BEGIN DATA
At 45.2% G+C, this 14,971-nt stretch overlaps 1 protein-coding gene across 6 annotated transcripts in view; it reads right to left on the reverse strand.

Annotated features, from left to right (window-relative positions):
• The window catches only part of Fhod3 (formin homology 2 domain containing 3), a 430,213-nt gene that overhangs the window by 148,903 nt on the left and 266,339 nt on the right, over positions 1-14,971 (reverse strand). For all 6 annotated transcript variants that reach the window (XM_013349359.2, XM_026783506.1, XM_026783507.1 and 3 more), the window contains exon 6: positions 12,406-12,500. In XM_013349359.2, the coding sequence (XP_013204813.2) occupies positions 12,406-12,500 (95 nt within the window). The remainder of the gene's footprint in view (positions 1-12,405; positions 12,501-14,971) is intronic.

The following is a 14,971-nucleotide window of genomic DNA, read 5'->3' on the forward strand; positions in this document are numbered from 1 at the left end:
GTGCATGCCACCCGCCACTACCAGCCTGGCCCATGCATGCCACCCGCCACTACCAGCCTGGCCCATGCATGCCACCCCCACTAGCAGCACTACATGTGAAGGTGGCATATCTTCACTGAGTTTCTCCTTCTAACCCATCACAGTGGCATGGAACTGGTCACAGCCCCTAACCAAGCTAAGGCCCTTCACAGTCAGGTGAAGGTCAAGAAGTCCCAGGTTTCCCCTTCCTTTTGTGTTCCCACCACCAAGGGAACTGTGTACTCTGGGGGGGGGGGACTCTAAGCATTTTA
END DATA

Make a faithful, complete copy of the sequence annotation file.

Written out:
At 45.2% G+C, this 14,971-nt stretch overlaps 1 protein-coding gene across 6 annotated transcripts in view; it reads right to left on the reverse strand.

Annotated features, from left to right (window-relative positions):
• The window catches only part of Fhod3 (formin homology 2 domain containing 3), a 430,213-nt gene that overhangs the window by 148,903 nt on the left and 266,339 nt on the right, over positions 1-14,971 (reverse strand). For all 6 annotated transcript variants that reach the window (XM_013349359.2, XM_026783506.1, XM_026783507.1 and 3 more), the window contains exon 6: positions 12,406-12,500. In XM_013349359.2, the coding sequence (XP_013204813.2) occupies positions 12,406-12,500 (95 nt within the window). The remainder of the gene's footprint in view (positions 1-12,405; positions 12,501-14,971) is intronic.

The following is a 14,971-nucleotide window of genomic DNA, read 5'->3' on the forward strand; positions in this document are numbered from 1 at the left end:
GTGCATGCCACCCGCCACTACCAGCCTGGCCCATGCATGCCACCCGCCACTACCAGCCTGGCCCATGCATGCCACCCCCACTAGCAGCACTACATGTGAAGGTGGCATATCTTCACTGAGTTTCTCCTTCTAACCCATCACAGTGGCATGGAACTGGTCACAGCCCCTAACCAAGCTAAGGCCCTTCACAGTCAGGTGAAGGTCAAGAAGTCCCAGGTTTCCCCTTCCTTTTGTGTTCCCACCACCAAGGGAACTGTGTACTCTGGGGGGGGGGGACTCTAAGCATTTTA